From 1984 to 2024: A detail from the original ‘Smalltown Boy’ single. Image: Ralf Liebhold / Alamy

Smalltown boy, bigtime resonance

The 1980s hit is reaching across the decades to grip the hearts of young people today 
June 5, 2024

There is a certain sweetness to the latest TikTok trend: off-camera, youngsters play a song for their parents and ask them to dance however they would’ve danced to it in the 1980s. On screen, hips coil, arms swing, faces lift; the delight of bodies finding themselves again.

The song is Bronski Beat’s “Smalltown Boy”, which turns 40 this year. The story of a young gay man leaving home for the big city, it reached number three in the UK, and topped the US Dance Club chart, launching the career of vocalist Jimmy Somerville.

To be a boy in a small British town in 1984 was a complicated matter. While the decade broadly embraced a form of heteronormativity and hypermasculinity, there was a musical counterbalance in the form of acts such as the Smiths, Wham!, Culture Club and the lingering flickers of New Romanticism. With it, there came a fluidity in gender, sexuality and dress that was challenging to many, particularly outside the major conurbations.

“Smalltown Boy” spoke directly to this tension. Its success came alongside that of “Relax” by Frankie Goes to Hollywood, which reached number one and spent 42 weeks in the Top 40, despite being banned by the BBC for its overtly sexual lyrics.

Something was changing, but progress was slow. In April that year, Customs and Excise raided gay and lesbian bookshop Gay’s the Word, seizing hundreds of books deemed obscene. As awareness of HIV/Aids spread, stigma and suspicion towards the gay community grew. Other inequalities stood fast: in the autumn, Bronski Beat released their debut album, The Age of Consent—its title a reference to the fact that, in the UK, the age of consent for gay sex stood at 21.

The idea of restrictive smalltown life—that a young person has to leave home to form an independent identity—is familiar in rock and pop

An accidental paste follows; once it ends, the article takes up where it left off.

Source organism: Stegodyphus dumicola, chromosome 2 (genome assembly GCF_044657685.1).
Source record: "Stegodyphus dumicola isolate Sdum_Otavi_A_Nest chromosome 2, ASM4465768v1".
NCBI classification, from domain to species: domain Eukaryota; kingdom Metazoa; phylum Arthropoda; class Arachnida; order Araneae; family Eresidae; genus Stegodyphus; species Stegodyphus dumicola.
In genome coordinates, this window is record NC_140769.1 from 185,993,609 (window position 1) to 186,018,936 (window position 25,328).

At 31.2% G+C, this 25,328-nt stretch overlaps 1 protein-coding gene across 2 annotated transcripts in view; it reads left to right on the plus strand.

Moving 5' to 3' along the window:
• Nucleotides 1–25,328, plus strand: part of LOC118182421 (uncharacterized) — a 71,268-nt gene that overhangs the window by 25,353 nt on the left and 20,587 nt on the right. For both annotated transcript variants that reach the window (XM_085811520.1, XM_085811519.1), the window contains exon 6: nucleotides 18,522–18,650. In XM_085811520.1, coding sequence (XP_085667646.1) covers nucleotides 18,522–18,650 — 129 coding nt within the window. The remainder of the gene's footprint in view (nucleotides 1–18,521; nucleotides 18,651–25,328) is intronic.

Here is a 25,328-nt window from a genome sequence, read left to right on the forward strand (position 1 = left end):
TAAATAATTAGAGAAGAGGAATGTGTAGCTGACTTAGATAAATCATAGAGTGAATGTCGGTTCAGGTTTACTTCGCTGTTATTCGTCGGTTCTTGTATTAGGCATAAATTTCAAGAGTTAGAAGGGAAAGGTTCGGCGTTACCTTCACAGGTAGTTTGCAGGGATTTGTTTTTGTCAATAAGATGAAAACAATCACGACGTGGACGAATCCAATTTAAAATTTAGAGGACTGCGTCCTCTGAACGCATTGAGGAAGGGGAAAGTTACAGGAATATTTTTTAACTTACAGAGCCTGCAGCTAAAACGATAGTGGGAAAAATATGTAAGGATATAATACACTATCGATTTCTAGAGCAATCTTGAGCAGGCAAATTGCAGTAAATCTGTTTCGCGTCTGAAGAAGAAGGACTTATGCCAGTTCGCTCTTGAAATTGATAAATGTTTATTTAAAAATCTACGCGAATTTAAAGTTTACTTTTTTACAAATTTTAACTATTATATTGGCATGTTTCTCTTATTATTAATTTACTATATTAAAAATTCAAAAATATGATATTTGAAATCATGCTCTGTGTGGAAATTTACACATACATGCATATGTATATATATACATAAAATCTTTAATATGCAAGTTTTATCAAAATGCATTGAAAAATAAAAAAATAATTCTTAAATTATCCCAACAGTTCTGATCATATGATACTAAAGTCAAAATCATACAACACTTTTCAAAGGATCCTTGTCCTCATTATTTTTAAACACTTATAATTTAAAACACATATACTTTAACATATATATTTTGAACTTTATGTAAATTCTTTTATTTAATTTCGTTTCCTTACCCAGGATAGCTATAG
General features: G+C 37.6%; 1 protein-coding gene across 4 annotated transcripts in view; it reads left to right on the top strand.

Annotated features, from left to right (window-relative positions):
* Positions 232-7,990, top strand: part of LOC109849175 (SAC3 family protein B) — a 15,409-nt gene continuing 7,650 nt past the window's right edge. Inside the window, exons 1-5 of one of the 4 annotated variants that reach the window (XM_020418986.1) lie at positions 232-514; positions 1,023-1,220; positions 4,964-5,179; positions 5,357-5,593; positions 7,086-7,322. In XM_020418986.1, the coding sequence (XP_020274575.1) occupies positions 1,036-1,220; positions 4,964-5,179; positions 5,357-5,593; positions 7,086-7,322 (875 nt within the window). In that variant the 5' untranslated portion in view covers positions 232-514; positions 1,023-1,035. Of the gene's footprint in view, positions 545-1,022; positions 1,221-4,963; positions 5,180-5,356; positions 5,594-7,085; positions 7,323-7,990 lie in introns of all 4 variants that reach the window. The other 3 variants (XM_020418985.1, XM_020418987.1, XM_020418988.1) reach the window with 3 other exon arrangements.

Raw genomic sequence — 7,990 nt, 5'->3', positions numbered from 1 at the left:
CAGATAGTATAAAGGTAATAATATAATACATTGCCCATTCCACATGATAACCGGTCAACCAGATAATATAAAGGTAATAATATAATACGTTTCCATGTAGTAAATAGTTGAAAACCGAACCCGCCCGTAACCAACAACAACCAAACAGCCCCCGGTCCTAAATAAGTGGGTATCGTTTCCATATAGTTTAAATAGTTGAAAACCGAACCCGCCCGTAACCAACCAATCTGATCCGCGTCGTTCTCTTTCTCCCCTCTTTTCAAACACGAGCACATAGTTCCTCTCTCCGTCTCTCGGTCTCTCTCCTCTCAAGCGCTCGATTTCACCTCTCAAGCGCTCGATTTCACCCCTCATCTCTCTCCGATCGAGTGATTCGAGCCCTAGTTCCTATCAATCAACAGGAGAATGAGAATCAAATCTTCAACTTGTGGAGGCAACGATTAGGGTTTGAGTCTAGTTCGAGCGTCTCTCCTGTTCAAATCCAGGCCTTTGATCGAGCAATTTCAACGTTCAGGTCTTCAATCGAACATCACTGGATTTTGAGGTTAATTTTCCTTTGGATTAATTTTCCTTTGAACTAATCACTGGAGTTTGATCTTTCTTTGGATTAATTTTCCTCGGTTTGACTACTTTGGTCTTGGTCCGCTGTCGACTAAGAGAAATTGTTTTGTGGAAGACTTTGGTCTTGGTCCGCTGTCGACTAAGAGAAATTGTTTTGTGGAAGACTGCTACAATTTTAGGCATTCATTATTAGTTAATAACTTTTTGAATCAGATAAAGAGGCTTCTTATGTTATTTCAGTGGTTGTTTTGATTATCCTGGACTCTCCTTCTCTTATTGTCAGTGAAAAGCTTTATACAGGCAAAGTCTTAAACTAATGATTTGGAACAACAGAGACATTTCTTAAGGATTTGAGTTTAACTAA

But the song found a broader appeal, too. The idea of restrictive smalltown life—that a young person has to leave home to form an independent identity—was a universal one, and familiar in rock and pop—it’s there in The Beatles’ “She’s Leaving Home” and Springsteen’s “Born to Run” and Dylan’s “I Was Young When I Left Home”.

That idea had also propelled much of the punk and New Wave movements, the rejection of suburbia and conformity, the bucking of social norms and niceties. In writing “Smalltown Boy”, the three members of Bronski Beat had reached back a few years to this time—the band’s Larry Steinbachek once said the song had arisen out of an attempt to play a cover of the Sex Pistols’s “Pretty Vacant”.

According to the Pistols’s Glen Matlock, “Pretty Vacant” was itself a rough grasp in the direction of “SOS” by ABBA, released a few years earlier. Although its context was more personal, “SOS” was similarly a song of absence and rejection. Matlock took both its melancholy and its melodic charm and infused it with the energy of 1977, with Richard Hell’s Blank Generation, the three-day week, IRA bombings. It was, he said, “a primal scream kind of thing: we don’t know what we’re gonna do, but we’re gonna do it anyway.”

“Smalltown Boy” begins in a similar emotional space: “To your soul, cry, cry cry,” Somerville sings. And though his voice is more countertenor than scream, the impulse is much the same. In its opening scene, our hero stands alone on a railway platform with everything he owns in a small black case, his departure spurred by the knowledge that “the answers you seek will never be found at home”. He doesn’t know where he’s going, but he’s going anyway.

It’s interesting to think of where the UK was at that moment—miners’ strikes, Thatcherism, unemployment at a record high. The sense that the country itself was beginning to fracture; its small communities and the industries that had bound them in peril. The rejection expressed in the plaintive call and discordant notes of Bronski Beat’s song chimed not only with those who identified with its specific story, but with a feeling of exclusion and impotence felt more widely across society.

How strange to hear it again today, to consider the things that have changed and those that have not over the course of 40 years. In these days of rising unemployment, rising LGBTQ+ hate crime, the young fleeing small towns for cities, in a new era of exclusion and impotence… to wonder just how different it is to be a smalltown boy.